Christmas papal stories! Pope Francis makes surprise “Mercy Friday” visit to Rome’s institution for sickly children. Also, Pope Francis invites a group of poor people being taken care for by Rome Diocese’s Caritas to a lunch provided by athletes of the Italian military finance police. Finally, the moving story of the Pope’s unwitting Christmas gift to a National Geographic photographer with his dad on his deathbed (check the photo, it’s inspiring.)

Do also check the Vatican’s international exhibition of Nativity Scenes:

 

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6 Responses

  1. Avatar Pat says:

    no homoerotic naked shepherds this year???

    • Pedro Gabriel Pedro Gabriel says:

      I know right? But don’t despair! I’m certain you guys will find something to pick on! The year is still not over yet … Surprise us 😉

  2. Avatar Pete Vickery says:

    Pedro, I’m glad you’re helping bring attention to Stephen Walford. I named one of my sons Stephen, in honor of the first Christian martyr. My son has turned out to be a great man of God, similar to his namesake. His personality and integrity is mirrored in Stephen Walford. Both Stephens have had to withstand spiritual stoning from those that hate them, just like Saint Stephen, yet both stand strong. I am grateful to God for both of them.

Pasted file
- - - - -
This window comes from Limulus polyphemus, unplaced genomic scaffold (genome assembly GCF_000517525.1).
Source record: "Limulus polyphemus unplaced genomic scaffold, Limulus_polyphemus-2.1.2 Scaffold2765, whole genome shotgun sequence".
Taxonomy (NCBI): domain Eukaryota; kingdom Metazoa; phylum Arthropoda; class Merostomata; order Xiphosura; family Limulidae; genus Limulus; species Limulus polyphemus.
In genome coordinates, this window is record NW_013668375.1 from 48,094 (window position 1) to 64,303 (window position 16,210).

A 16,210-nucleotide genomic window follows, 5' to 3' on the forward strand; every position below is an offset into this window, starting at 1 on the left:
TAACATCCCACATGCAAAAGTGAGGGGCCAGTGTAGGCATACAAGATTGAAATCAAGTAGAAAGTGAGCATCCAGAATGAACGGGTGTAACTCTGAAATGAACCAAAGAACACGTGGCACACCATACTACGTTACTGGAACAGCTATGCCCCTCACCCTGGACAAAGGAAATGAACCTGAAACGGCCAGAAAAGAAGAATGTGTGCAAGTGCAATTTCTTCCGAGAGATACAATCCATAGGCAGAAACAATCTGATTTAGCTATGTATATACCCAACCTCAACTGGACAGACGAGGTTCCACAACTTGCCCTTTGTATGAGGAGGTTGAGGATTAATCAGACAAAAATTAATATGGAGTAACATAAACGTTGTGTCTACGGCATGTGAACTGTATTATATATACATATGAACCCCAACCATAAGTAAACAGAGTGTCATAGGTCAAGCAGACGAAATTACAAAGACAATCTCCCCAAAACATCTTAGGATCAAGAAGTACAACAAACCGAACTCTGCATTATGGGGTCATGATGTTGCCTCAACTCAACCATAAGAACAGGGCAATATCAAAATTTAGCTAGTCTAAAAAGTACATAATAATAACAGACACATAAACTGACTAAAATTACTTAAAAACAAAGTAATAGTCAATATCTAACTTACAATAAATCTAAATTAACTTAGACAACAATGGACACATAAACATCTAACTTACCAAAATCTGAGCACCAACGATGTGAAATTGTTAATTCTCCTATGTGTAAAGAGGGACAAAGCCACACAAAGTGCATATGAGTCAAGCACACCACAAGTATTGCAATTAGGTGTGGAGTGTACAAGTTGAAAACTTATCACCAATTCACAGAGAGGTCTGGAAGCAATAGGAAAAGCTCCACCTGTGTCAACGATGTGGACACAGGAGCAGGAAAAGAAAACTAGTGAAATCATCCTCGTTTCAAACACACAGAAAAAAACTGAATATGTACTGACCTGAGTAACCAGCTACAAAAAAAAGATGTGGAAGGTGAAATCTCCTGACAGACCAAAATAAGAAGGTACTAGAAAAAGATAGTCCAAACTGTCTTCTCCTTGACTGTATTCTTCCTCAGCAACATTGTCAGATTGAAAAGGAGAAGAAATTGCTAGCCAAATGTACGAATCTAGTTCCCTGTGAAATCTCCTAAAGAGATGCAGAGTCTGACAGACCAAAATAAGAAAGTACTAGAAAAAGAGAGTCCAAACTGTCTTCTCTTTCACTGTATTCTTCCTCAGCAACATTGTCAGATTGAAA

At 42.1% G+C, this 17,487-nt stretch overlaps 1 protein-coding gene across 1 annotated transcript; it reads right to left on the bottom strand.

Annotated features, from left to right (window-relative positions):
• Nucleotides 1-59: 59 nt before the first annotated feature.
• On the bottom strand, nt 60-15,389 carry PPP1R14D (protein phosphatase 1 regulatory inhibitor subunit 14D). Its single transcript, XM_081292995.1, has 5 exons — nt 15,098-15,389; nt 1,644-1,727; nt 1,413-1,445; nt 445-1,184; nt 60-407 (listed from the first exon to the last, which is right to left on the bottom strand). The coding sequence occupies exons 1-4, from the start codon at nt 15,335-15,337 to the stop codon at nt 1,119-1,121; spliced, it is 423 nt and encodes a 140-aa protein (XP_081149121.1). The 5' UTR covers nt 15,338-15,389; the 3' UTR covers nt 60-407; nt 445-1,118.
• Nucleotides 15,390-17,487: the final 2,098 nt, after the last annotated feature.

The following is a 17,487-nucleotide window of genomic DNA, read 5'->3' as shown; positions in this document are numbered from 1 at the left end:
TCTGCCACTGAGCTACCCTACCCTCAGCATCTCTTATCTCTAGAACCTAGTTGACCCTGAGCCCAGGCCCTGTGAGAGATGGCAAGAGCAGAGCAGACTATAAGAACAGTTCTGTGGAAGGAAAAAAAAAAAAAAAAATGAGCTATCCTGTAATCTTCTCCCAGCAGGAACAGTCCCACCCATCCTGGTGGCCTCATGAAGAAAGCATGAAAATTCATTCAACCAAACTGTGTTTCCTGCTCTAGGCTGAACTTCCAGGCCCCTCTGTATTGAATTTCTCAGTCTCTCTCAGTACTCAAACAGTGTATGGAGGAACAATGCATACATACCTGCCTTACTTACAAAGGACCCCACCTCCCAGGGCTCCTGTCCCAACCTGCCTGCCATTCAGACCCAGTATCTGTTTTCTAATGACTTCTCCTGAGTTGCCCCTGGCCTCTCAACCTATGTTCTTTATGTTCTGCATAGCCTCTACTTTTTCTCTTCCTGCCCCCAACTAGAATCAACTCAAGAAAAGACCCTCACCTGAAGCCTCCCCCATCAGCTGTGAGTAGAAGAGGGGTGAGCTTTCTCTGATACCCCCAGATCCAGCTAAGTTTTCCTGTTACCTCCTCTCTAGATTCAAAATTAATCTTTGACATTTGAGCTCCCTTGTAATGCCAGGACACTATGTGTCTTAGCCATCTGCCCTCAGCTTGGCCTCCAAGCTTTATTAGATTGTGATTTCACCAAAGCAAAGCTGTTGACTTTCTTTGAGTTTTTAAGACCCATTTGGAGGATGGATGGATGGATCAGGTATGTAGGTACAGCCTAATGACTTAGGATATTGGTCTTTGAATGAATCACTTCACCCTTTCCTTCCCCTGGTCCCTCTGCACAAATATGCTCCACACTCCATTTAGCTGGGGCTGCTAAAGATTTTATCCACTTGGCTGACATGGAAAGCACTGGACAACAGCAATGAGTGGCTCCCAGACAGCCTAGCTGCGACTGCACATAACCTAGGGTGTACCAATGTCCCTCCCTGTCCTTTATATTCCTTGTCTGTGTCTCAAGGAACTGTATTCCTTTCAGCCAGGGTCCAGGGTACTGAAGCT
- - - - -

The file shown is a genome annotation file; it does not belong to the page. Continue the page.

3. Avatar pat says:

    Maybe, just once, it would be nice to see the pope or someone from the Vatican say that abortion is wrong because it is against the law of God, and not just let’s stop it because it seems to violate some arbitrary list of human rights the powers that be are allowing us to go with today. But, no… heaven forbid you bring God into a UN meeting.

    • Pedro Gabriel Pedro Gabriel says:

      «But how can an action that ends an innocent and defenceless life in its blossoming stage be therapeutic, civilized or simply human? I ask you: is it right to ‘do away with’ a human life in order to solve a problem? Is it right to hire a hit man in order to solve a problem? One cannot. It is not right to ‘do away with’ a human being, however small, in order to solve a problem. It is like hiring a hit man to solve a problem.
      (…)